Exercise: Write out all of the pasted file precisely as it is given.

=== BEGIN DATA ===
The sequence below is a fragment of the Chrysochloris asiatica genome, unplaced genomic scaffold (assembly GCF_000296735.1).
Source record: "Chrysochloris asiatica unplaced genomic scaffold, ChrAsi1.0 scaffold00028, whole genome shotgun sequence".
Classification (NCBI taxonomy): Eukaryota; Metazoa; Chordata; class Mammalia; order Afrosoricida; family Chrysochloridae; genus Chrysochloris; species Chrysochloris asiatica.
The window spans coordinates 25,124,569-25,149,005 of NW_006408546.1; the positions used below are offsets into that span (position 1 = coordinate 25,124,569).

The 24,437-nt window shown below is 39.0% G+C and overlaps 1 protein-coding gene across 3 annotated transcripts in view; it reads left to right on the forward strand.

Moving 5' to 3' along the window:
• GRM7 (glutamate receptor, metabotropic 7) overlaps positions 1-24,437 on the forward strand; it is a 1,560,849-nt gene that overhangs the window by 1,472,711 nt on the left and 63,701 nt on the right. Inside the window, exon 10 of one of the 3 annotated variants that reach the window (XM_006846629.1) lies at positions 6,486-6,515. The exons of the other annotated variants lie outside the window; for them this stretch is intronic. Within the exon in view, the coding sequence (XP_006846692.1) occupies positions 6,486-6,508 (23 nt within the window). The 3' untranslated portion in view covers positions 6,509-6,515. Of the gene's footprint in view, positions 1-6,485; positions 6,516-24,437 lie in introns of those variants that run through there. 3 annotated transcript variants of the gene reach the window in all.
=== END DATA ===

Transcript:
The sequence below is a fragment of the Chrysochloris asiatica genome, unplaced genomic scaffold (assembly GCF_000296735.1).
Source record: "Chrysochloris asiatica unplaced genomic scaffold, ChrAsi1.0 scaffold00028, whole genome shotgun sequence".
Classification (NCBI taxonomy): Eukaryota; Metazoa; Chordata; class Mammalia; order Afrosoricida; family Chrysochloridae; genus Chrysochloris; species Chrysochloris asiatica.
The window spans coordinates 25,124,569-25,149,005 of NW_006408546.1; the positions used below are offsets into that span (position 1 = coordinate 25,124,569).

The 24,437-nt window shown below is 39.0% G+C and overlaps 1 protein-coding gene across 3 annotated transcripts in view; it reads left to right on the forward strand.

Moving 5' to 3' along the window:
• GRM7 (glutamate receptor, metabotropic 7) overlaps positions 1-24,437 on the forward strand; it is a 1,560,849-nt gene that overhangs the window by 1,472,711 nt on the left and 63,701 nt on the right. Inside the window, exon 10 of one of the 3 annotated variants that reach the window (XM_006846629.1) lies at positions 6,486-6,515. The exons of the other annotated variants lie outside the window; for them this stretch is intronic. Within the exon in view, the coding sequence (XP_006846692.1) occupies positions 6,486-6,508 (23 nt within the window). The 3' untranslated portion in view covers positions 6,509-6,515. Of the gene's footprint in view, positions 1-6,485; positions 6,516-24,437 lie in introns of those variants that run through there. 3 annotated transcript variants of the gene reach the window in all.